With the main frame and bolt-on sub-frame, the 390 Duke hasn’t lost its agility. Even though it has put on 10kg, the bike is still agile and fun. The quick directional changes, good lean angle and sticky Metzelers make this KTM a good choice for track use. The 390 benefits from the new 43mm WP open cartridge suspension in the front and monoshock with preload adjustability at the rear. Unfortunately, the butter smooth tarmac at Bajaj’s test track didn’t let us get the complete picture of the ride quality; more when we ride it in the real world.

Anything else should I know?

Lots! Firstly, let’s talk about the most hyped feature of the 390 Duke – the TFT display. It’s like a smartphone that has been stuck in front of the rider. The screen light, fonts and the kind of information it shows can embarrass even a 650cc motorcycle. There are warning indicators like kill switch and side stand on the top of the screen. The right side is accommodated by the tachometer, speedometer, coolant temperature, odometer, fuel level and gear indicators. The left side is where the magic lies as it is home to the menu information. The options can be selected through the menu buttons on the left. The rider has the option to switch off the anti-lock braking system (ABS) completely or just have the ABS work on the front wheel (SuperMoto mode). The daytime running lamps can be toggled as well. There’s something called the KTM 'My Ride' function that connects the smartphone to the cluster via Bluetooth. With this, the rider can select songs and even know who is calling. More information like the service due indicator and date, language preferences, fuel range, average speed and fuel efficiency and trip time can be accessed via sub menus. KTM has also given the option of customising the shortcuts from the main screen.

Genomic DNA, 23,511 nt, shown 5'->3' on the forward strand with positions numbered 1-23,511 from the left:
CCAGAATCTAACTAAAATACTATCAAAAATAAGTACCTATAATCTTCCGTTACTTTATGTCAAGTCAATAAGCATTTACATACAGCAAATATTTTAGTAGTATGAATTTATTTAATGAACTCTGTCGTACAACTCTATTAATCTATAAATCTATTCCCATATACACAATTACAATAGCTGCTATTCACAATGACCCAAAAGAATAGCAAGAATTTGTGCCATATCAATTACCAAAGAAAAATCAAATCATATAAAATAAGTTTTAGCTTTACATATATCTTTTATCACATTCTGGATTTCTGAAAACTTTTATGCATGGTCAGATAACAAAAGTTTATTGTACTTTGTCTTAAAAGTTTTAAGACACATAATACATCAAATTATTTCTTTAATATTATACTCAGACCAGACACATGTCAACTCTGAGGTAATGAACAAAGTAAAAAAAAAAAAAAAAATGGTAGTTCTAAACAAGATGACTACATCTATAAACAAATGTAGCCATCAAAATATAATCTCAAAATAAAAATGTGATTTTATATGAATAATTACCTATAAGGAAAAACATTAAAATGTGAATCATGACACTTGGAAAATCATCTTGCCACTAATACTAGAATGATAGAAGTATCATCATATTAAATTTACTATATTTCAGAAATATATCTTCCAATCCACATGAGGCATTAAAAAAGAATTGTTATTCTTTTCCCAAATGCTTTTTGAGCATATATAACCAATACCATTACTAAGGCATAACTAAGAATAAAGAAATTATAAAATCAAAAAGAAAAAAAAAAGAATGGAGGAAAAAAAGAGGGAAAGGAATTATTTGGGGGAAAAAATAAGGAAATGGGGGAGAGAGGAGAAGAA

The bike is equipped with an automatic LED headlamp. It is a car-like feature where the headlamp gets switched on automatically when the bike passes through a tunnel or any other place with low light. There’s also adjustable brake and clutch levers, something we see only in 650cc and above bikes. The orange hand guards are standard for the Indian market and will be sold through KTM showrooms, so that old 390 Duke owners can fit it on their bikes. The electric starter is a contactless one, meaning it needs a single dab and the bike will crank it until it starts. 

Why should I buy one?

The answer lies in three words – value for money. The 2017 KTM 390 Duke is a motorcycle that is tough to get bored of. It has the latest technology, features and not to forget, the 43bhp motor that offers class-leading performance. The major drawbacks in the previous Duke like the small fuel tank, cramped seat and the jerky throttle response all have been fixed on the new Duke. Plus, the 1290 Super Duke styling has taken the aspirational value of this bike to a whole new level. 

Where does it fit in?

Thanks to the brilliant marketing folks at Bajaj and KTM, the new 390 Duke enjoys its own space in the growing premium bike segment. It is priced at Rs 2.25 lakh (ex-showroom Delhi). For that price, the closest competitor comes from the family itself – the KTM RC390. The other two price-wise competitors are the Royal Enfield Continental GT and the Kawasaki KLX 110 but both represent different genres of motorcycles. Its direct rival, the BMW G310R, is yet to be launched in India.

Photography by Kapil Angane